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Dougherty v. Adams-Dougherty

United States District Court, D. New Jersey

November 8, 2017

TRACEY ADAMS-DOUGHERTY, et al., Defendants.



         The Complaint in this case was dismissed upon motions of the Defendants in a Memorandum Opinion and Order filed September 21, 2016 (Docket Items 85 & 86). The Court found, in its detailed 28-page opinion, that Plaintiffs' claims against the various defendants were barred by the Rooker-Feldman doctrine or failed to state a claim upon which relief could be granted. (Id. at Docket Item 85.)

         Plaintiff Keith Dougherty thereafter filed a Notice of Appeal on September 26, 2016, docketed at Appeal No. 16-3729, which the Court of Appeals dismissed on October 25, 2016 (Docket Item 89.)

         Five months later, on March 29, 2017, Plaintiffs Kevin T. Dougherty and Keith Dougherty filed a motion to reinstate (Docket Item 90), followed by their motion to supplement the record (Docket Item 91), their motion to supplement with new law (Docket Item 92), and their motion to supplement with new clarification of law (Docket Item 93). Plaintiff Keith Dougherty also signed and submitted a document captioned “Oral Argument Demand” on July 5, 2017 (Docket Item 94).

         The Court will reopen this docket for the limited purpose of addressing these submissions (Docket Items 90-93). Plaintiffs' motions will be decided without oral argument pursuant to Rule 78, Fed. R. Civ. P., and Plaintiffs' request for oral argument (Docket Item 94) will be denied.[1]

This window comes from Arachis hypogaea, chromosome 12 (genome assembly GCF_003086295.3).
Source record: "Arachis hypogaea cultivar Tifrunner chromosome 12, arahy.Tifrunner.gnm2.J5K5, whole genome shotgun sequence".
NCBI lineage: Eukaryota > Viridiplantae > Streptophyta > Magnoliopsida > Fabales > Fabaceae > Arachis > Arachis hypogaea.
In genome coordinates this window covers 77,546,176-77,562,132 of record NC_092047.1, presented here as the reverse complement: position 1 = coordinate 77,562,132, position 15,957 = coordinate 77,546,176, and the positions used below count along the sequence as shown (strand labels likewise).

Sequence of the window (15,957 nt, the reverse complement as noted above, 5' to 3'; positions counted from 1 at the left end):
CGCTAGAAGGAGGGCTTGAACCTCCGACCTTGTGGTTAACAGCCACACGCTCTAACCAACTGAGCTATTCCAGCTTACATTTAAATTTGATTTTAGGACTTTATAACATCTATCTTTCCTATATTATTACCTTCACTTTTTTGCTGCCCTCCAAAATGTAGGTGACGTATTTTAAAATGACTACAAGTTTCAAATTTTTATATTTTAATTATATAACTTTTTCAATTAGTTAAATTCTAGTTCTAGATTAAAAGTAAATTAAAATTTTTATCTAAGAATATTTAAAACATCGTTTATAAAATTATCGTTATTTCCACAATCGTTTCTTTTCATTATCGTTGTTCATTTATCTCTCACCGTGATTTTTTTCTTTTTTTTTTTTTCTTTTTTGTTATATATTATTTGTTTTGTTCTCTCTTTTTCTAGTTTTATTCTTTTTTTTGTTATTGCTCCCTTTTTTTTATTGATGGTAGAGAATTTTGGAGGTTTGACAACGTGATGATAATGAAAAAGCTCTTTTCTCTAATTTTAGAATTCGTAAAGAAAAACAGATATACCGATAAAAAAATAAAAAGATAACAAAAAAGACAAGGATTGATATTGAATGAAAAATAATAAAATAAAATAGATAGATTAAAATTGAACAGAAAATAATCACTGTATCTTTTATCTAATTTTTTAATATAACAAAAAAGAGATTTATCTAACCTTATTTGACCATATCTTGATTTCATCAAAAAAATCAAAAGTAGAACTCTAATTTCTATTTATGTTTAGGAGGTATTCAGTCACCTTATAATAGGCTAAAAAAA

Motion to Reinstate (Docket Item 90)

         Plaintiffs' post-appeal motion to reinstate is filed pursuant to Rule 60(b)(6), Fed. R. Civ. P., and asserts that the various federal judges of this Court and of the Third Circuit are corrupt and incompetent. The motion seeks relief from the final judgment of this Court entered on September 21, 2016. The motion attaches recent exhibits from Plaintiff Kevin T. Dougherty's state court appeal in Kevin T. Dougherty v. Tracey Adams Dougherty, A-001958-16T3 (Exhibit A), and a request to add a Fair Credit Reporting Act violation coupled with argument that Defendant Camden County in the present case was in default and that this Court should not have considered the County Defendants' motion to dismiss. (See Docket Item 90-1, Exhibit A at pp. 21-23.) Also attached to the motion is a copy of a “Notice of Reporting to Credit Agencies” pertaining to Kevin T. Dougherty, apparently pertaining to Child Support Debts assessed by the Camden County Probation Division. (See Docket Item 90-2, Exhibit B.) The motion also attaches a document entitled “Business Disclosure [debt collection and related activities] General Agreement as of” (indecipherable), naming Keith Dougherty as a person agreeing to provide financial advice. (See Docket Item 90-3, Exhibit C.)